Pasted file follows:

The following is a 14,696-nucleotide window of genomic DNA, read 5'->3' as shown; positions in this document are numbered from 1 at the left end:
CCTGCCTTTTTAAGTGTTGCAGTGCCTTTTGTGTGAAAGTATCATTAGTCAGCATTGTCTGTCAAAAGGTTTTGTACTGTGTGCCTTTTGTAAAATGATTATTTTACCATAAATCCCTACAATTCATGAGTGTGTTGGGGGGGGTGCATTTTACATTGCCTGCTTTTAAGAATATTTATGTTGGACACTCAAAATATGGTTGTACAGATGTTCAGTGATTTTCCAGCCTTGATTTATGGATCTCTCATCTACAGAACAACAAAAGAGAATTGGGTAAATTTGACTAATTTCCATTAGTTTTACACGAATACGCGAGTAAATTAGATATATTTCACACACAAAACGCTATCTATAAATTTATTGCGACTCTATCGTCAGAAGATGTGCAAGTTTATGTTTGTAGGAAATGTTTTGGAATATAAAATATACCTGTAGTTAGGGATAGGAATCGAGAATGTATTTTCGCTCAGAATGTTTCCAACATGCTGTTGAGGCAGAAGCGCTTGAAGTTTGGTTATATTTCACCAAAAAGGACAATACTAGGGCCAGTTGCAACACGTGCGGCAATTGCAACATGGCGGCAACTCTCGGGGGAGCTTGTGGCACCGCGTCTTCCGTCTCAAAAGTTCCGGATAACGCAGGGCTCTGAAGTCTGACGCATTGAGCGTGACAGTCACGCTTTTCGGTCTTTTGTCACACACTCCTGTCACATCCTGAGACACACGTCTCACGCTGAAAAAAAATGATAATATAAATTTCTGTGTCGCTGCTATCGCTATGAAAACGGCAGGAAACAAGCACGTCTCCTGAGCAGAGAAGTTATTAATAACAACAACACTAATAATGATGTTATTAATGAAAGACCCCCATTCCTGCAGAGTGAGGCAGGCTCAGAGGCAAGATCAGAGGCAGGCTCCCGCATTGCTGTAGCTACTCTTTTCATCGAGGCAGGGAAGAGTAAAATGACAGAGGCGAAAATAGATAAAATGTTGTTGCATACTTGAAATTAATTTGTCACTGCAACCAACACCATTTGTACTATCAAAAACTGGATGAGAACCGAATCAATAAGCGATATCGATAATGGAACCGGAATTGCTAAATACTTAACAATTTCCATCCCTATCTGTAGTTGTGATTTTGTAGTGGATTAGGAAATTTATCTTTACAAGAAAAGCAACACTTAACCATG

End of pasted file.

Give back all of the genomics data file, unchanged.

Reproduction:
The following is a 14,696-nucleotide window of genomic DNA, read 5'->3' as shown; positions in this document are numbered from 1 at the left end:
CCTGCCTTTTTAAGTGTTGCAGTGCCTTTTGTGTGAAAGTATCATTAGTCAGCATTGTCTGTCAAAAGGTTTTGTACTGTGTGCCTTTTGTAAAATGATTATTTTACCATAAATCCCTACAATTCATGAGTGTGTTGGGGGGGGTGCATTTTACATTGCCTGCTTTTAAGAATATTTATGTTGGACACTCAAAATATGGTTGTACAGATGTTCAGTGATTTTCCAGCCTTGATTTATGGATCTCTCATCTACAGAACAACAAAAGAGAATTGGGTAAATTTGACTAATTTCCATTAGTTTTACACGAATACGCGAGTAAATTAGATATATTTCACACACAAAACGCTATCTATAAATTTATTGCGACTCTATCGTCAGAAGATGTGCAAGTTTATGTTTGTAGGAAATGTTTTGGAATATAAAATATACCTGTAGTTAGGGATAGGAATCGAGAATGTATTTTCGCTCAGAATGTTTCCAACATGCTGTTGAGGCAGAAGCGCTTGAAGTTTGGTTATATTTCACCAAAAAGGACAATACTAGGGCCAGTTGCAACACGTGCGGCAATTGCAACATGGCGGCAACTCTCGGGGGAGCTTGTGGCACCGCGTCTTCCGTCTCAAAAGTTCCGGATAACGCAGGGCTCTGAAGTCTGACGCATTGAGCGTGACAGTCACGCTTTTCGGTCTTTTGTCACACACTCCTGTCACATCCTGAGACACACGTCTCACGCTGAAAAAAAATGATAATATAAATTTCTGTGTCGCTGCTATCGCTATGAAAACGGCAGGAAACAAGCACGTCTCCTGAGCAGAGAAGTTATTAATAACAACAACACTAATAATGATGTTATTAATGAAAGACCCCCATTCCTGCAGAGTGAGGCAGGCTCAGAGGCAAGATCAGAGGCAGGCTCCCGCATTGCTGTAGCTACTCTTTTCATCGAGGCAGGGAAGAGTAAAATGACAGAGGCGAAAATAGATAAAATGTTGTTGCATACTTGAAATTAATTTGTCACTGCAACCAACACCATTTGTACTATCAAAAACTGGATGAGAACCGAATCAATAAGCGATATCGATAATGGAACCGGAATTGCTAAATACTTAACAATTTCCATCCCTATCTGTAGTTGTGATTTTGTAGTGGATTAGGAAATTTATCTTTACAAGAAAAGCAACACTTAACCATG